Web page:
First the fashion folks decided that, after years of holding us hostage with seasonal proclamations, gosh darn it, the new rule is that there are no rules. Anything goes. You figure out what to wear. (Heaven help you if you guess wrong.)
Now they've decided there is no weather.
Maybe it's the reality that we're all living in these hermetically sealed bubbles. Air-conditioned cars. Heated garages. Life lived at 72 thermostatically controlled degrees.
When you live your life dashing from appointment to appointment, then going sleeveless in winter seems perfectly reasonable. When you have to walk only two feet to your seat, then yeah, those five-inch Jimmy Choo stilettos would feel tres comfy. Pantyhose? How gauche!
How else to account for the strange disconnect at what is supposed to be the spring 2001 women's ready-to-wear-collections, which took place here this week?
The nine-day fashion event is produced by 7th on Sixth, a subsidiary of the Council of Fashion Designers of America. The shows are centered in Midtown Manhattan, behind the Public Library, where a giant white tent covers a good part of Bryant Park.
It was 76 and sunny here -- perfect sundress weather. Indian summer. But you'd never know it from the folks in the front row, outfitted in leather pants, black turtlenecks and coats. Because, don't you know, this fall it's all about the fall coat.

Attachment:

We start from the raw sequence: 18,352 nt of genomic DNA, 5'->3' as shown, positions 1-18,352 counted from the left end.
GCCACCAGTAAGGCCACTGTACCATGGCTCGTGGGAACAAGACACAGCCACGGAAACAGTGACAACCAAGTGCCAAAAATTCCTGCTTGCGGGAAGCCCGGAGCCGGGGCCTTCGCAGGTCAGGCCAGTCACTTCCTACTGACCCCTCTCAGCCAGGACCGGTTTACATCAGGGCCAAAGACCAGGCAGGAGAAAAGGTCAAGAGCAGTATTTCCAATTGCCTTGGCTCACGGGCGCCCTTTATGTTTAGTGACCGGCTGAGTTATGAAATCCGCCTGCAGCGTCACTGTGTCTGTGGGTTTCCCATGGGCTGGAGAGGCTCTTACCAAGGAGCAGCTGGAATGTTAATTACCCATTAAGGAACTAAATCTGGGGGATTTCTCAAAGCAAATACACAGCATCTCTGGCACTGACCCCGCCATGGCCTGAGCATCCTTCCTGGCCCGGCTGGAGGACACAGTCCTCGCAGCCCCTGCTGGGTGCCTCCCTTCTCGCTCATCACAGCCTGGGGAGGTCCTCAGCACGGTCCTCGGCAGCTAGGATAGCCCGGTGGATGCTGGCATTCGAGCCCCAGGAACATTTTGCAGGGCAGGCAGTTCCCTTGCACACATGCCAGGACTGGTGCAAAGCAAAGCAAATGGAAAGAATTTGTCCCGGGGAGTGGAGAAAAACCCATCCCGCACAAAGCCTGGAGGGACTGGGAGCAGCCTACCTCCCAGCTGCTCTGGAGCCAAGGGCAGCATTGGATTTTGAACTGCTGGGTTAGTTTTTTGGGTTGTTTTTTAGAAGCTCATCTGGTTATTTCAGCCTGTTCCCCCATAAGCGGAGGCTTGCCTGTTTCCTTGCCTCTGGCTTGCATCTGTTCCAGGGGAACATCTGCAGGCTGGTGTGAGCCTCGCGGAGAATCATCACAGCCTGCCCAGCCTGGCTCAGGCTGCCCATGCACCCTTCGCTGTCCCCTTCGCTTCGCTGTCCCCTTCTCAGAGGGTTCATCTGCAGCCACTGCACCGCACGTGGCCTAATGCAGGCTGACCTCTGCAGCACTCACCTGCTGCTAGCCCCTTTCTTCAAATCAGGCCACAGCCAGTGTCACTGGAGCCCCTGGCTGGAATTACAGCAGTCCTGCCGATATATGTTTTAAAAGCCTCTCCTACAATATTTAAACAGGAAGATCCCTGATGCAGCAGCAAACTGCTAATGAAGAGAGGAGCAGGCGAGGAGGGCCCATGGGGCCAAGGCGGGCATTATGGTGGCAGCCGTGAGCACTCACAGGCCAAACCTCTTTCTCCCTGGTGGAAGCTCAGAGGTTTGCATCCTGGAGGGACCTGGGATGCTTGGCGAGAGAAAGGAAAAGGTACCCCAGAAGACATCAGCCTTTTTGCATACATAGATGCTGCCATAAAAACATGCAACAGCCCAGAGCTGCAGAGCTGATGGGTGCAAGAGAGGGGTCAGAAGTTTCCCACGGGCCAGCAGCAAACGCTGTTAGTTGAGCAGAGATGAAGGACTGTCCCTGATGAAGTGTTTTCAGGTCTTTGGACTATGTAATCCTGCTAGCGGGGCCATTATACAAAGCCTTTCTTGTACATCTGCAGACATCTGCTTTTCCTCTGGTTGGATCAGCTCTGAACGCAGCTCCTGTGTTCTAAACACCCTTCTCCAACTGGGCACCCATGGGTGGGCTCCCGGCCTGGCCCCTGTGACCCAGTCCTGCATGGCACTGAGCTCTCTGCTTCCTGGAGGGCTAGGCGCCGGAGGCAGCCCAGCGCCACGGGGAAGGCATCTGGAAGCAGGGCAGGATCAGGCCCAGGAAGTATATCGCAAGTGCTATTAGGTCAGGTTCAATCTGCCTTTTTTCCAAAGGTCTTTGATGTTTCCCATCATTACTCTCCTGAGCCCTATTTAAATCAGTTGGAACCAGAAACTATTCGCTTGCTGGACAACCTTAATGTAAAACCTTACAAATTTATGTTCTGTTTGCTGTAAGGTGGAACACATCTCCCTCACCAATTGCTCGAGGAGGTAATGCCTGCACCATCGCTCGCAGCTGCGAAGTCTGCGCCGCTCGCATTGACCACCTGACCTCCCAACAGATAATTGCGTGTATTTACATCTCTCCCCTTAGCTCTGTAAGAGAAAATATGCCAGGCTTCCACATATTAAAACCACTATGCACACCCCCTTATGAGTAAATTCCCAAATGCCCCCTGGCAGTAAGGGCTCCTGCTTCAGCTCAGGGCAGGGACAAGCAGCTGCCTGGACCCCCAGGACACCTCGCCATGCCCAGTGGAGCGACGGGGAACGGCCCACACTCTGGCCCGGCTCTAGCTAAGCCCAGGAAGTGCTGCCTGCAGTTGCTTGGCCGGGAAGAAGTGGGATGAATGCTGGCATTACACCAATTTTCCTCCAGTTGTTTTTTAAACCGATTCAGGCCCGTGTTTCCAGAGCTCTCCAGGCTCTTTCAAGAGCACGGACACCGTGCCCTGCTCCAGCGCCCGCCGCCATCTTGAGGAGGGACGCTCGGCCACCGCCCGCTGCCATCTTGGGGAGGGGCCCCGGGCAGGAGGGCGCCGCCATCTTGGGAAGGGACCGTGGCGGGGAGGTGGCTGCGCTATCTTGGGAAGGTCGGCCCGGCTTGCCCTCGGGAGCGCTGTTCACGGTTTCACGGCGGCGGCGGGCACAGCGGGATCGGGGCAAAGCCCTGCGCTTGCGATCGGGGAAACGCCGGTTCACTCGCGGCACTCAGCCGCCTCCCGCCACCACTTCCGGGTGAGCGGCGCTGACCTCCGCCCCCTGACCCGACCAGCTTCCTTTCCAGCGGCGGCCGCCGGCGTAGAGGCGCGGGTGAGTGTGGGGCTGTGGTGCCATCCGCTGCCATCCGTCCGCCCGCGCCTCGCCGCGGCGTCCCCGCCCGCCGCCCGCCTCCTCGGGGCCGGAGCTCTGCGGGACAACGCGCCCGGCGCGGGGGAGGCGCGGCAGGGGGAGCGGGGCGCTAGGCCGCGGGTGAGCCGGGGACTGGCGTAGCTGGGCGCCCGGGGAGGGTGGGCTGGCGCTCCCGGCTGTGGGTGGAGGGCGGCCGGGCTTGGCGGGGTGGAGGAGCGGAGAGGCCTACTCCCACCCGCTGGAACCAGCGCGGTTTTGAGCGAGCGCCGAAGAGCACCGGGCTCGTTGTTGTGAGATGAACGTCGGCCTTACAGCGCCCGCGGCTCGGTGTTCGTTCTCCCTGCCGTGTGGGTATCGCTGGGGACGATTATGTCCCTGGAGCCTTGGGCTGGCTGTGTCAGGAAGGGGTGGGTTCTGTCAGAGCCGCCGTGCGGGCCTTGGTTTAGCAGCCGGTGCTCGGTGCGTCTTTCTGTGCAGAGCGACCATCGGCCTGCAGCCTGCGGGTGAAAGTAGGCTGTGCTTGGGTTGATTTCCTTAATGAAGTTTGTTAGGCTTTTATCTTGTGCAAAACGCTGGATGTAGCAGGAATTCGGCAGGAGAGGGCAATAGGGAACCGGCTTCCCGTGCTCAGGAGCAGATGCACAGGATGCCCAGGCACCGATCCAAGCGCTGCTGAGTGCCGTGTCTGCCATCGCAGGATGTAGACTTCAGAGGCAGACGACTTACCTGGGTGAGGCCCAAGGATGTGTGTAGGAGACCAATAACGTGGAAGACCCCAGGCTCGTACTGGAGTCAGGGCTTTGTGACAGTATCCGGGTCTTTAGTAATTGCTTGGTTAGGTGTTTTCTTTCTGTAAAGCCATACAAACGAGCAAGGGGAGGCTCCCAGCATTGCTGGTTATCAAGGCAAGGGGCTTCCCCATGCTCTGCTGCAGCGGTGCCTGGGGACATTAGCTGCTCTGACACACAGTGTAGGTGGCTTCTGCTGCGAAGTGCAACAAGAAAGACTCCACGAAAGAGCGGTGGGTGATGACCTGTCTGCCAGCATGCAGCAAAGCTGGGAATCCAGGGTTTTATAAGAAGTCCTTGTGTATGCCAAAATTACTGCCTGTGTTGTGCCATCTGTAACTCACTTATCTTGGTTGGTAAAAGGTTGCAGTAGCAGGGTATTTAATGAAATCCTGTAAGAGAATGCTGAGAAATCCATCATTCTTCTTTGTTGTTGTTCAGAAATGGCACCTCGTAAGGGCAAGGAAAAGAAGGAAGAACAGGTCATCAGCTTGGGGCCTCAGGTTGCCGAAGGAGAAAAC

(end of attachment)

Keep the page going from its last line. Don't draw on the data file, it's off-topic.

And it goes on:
And on the runway, too, with clothes for spring, if the denizens of Seventh Avenue have their way, come April, we'll all be sporting leather and suede.
Here's a look at what major designers displayed at their shows:
* Judging from the fare trotted out on the runway, Cole's mind is firmly fixed on November 2000, rather than spring 2001. There were a few hints of spring: short rompers, Pucci print skirts and shorts in lime, purple, blue and white geometrics. But more often than not, it was somber pinstripe suits for men, under which were layered zip-up suede vests; creamy leather ensembles for men and women; and a soft, periwinkle blue suede sliced into curve-hugging pants and a cropped jacket. Despite Cole's seasonal confusion, his collection was young and fresh: clean-lined classics sure to play well at the local mall.
* Carolina Herrera also seemed confused by the seasons, sending out leather and suede in somber shades punctuated with bright bolts of shades she dubbed "dahlia" and "sunflower." There were neat little belted jackets with matching culottes, geometric printed jerseys in coral, belted suede jackets in deep chocolate, and a "sunflower" leather jacket tossed over wool trousers in "tobacco," as well as her trademark procession of slinky evening wear.
* Oscar de la Renta's showing was a seamless study in dozens of ways to wear opulent evening wear, from pink ostrich feather blouses to imposing, full-bodied pouf skirts, so round and buoyant they just might require an extra closet.
Many items could be called show pieces, such as an orange suede halter top bedecked with chunks of quartz, matched with his sharp-pleated skirt.